Petrol prices force shoppers to think local
TRADE in Huntingdon town centre is thriving, in spite of – or possibly because of – a general loss of consumer confidence. Some traders believe shoppers, feeling squeezed by rising fuel costs and uncertainty in the mortgage lending market, have forsaken s
TRADE in Huntingdon town centre is thriving, in spite of - or possibly because of - a general loss of consumer confidence.
Some traders believe shoppers, feeling squeezed by rising fuel costs and uncertainty in the mortgage lending market, have forsaken shopping trips to the cities in favour of local traders.
The trend seems to be replicated across most sectors of the town's retail trade.
John Hoskins, owner and managing director of Huntsbridge Limited, which owns the town's prestigious Old Bridge Hotel, told The Hunts Post: "Despite all the doom and gloom in the media, The Old Bridge is having a good year.
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"Obviously all of us, as individuals, are facing higher costs. And eating out is an easy thing to cut out. But people seem still to be finding room for a special occasion, as soon as the opportunity arises. And almost everyone still has the time for a leisurely coffee, or a quick drink with their friends.
"Our bedrooms are normally full, and we are busier than ever with parties and meetings. The business community seems to be very active," he added.
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"Talking to friends in the restaurant industry, I think we are perhaps the lucky ones. We have invested hugely in the Old Bridge in the last couple of years - so hopefully we are now reaping the rewards."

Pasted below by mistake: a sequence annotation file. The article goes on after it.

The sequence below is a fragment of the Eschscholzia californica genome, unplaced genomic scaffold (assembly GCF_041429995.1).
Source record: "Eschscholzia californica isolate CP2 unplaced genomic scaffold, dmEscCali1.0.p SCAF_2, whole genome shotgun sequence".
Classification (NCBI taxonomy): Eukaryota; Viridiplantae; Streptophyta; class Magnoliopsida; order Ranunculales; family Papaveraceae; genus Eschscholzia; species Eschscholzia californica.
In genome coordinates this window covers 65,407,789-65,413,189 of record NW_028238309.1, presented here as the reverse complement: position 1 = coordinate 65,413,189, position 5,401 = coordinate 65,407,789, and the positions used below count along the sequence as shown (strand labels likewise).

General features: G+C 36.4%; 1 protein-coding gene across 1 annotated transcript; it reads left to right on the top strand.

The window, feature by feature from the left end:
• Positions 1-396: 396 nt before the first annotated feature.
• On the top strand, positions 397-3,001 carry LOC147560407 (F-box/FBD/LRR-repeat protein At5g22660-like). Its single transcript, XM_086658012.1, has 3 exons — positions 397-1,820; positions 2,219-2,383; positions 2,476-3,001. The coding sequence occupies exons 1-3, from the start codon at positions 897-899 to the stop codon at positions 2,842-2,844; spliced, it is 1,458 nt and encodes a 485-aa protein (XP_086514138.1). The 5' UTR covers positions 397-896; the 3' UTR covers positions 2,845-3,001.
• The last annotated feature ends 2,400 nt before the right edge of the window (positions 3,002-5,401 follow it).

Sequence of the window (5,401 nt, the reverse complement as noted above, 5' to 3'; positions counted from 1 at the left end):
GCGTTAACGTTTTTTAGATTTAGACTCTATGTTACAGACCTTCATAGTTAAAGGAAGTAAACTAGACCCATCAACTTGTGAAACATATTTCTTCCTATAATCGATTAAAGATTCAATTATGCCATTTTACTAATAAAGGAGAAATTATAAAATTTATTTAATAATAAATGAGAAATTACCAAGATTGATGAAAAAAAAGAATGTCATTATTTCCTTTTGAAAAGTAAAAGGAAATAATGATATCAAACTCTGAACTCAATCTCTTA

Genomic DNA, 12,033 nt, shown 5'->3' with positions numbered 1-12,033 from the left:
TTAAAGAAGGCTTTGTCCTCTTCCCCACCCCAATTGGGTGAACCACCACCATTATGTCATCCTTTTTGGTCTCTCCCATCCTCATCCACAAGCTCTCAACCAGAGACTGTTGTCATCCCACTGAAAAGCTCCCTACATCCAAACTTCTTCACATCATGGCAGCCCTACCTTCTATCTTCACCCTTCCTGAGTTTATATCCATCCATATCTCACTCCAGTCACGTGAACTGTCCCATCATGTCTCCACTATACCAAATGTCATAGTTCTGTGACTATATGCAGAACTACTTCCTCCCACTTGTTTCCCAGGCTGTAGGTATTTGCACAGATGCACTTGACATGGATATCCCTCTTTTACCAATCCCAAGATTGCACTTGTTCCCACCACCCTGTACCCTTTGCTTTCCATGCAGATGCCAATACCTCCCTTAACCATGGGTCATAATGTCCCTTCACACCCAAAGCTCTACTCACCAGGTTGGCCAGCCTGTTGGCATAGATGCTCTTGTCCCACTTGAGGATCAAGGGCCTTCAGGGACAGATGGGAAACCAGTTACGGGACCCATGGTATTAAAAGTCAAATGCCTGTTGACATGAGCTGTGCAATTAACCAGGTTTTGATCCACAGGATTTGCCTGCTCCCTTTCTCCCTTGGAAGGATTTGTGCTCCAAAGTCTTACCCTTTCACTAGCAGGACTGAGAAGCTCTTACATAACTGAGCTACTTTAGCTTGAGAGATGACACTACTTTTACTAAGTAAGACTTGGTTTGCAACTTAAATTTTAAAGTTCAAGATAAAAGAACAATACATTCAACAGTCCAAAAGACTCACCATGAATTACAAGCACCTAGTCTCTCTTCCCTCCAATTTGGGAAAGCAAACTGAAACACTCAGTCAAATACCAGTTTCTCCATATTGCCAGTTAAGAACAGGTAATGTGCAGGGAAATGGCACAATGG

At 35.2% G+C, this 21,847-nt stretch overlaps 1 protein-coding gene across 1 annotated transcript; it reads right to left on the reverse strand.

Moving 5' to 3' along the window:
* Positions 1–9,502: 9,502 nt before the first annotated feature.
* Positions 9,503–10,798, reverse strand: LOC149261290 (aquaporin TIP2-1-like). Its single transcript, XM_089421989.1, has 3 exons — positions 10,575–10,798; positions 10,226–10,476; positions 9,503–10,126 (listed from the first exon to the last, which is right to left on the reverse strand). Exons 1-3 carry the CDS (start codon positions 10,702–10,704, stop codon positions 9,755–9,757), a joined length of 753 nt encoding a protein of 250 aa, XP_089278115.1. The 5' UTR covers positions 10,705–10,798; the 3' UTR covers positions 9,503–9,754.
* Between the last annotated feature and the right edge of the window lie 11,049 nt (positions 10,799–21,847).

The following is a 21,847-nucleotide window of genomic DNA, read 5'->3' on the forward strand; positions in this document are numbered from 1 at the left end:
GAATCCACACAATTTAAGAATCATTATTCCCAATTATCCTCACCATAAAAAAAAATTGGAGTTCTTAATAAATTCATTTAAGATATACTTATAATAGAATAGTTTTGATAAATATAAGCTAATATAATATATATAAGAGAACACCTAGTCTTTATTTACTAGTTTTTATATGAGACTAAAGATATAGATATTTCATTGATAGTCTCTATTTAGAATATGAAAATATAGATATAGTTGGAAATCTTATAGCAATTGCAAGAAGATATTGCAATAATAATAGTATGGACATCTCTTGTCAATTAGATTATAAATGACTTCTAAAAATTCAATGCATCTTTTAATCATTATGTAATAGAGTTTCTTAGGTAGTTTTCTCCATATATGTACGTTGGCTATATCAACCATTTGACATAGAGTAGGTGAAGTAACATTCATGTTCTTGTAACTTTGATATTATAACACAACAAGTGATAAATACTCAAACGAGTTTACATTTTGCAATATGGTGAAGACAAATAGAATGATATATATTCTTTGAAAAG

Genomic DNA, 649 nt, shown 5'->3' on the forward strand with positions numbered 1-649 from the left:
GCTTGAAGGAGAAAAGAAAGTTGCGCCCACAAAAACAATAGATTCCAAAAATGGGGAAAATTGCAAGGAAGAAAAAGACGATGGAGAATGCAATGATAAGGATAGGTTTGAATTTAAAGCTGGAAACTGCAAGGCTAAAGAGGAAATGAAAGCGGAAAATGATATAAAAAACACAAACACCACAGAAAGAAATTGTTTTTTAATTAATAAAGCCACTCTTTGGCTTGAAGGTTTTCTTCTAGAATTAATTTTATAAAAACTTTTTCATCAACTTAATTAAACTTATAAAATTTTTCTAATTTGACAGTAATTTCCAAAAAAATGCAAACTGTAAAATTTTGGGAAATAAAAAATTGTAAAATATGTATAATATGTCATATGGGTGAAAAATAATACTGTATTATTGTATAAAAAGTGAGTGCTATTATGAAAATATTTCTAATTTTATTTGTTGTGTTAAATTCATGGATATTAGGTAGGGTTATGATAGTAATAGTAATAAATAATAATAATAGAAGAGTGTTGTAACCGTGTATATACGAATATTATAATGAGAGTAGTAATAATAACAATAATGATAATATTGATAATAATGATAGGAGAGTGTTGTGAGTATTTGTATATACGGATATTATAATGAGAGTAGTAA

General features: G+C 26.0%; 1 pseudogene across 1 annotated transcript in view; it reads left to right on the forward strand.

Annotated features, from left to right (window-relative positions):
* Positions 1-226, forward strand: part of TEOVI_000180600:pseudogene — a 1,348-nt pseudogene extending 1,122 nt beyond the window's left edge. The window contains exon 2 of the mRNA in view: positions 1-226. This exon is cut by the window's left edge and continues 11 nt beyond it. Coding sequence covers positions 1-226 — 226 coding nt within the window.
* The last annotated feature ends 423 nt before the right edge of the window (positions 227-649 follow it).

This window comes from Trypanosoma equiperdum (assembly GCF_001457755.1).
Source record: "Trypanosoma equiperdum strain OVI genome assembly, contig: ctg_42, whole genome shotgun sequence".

At the Card Gallery, in the town's market square, owner John Nunn attributed the rising trend to maintaining retail standards through a lean trading patch.
"We had a really bad spring, but last month was good and it looks like this month will be, too," he said yesterday (Tuesday).
"Generally people are not going on shopping trips to the city, and they are doing their shopping locally. Part of that will be fuel charges, but it does seem to be a general trend.
"A lot of businesses were really concerned about the future in April and May, but the ones that have stuck to the core values of quality and service have done well since.
"We felt we had to keep our staff levels and service levels up, and the product good. We have scored there."
The grocery sector is also buoyant, with Waitrose seeing increasing sales of fresh produce.
Faye Johnson, manager of the Huntingdon store, said: "We are continuing to be up year on year and doing really well. I don't know why people are saying sales are dropping."
The absence of roadworks has helped, she added, but the 'credit crunch' seemed to be having little effect either on grocery sales or on business in the John Lewis Partnership's department stores in Peterborough and Cambridge.
"As a whole, the partnership is doing well, with no serious decrease in sales across any of the divisions," she said.
"Here, the biggest growth has been in fresh food. People may have decided to cook instead of buying ready meals."
Boots manager Gareth Hayhoe has seen similar performance. "Over the last eight weeks the increase has been very substantial. We are pushing our service and value, and it may be that people don't want to go to Cambridge or Peterborough."
Sales of healthcare products had been particularly strong, he added.
One clothing retailer, who asked not to be identified, added: "Times are hard for people at the moment, but we are not suffering because of that."
Huntingdon's town centre manager, Katy Sismore, said many of the town partnership's retail members were reporting buoyant sales. "We have a vibrant town, as you can see from all the developments that are going on and planned. The picture is bright.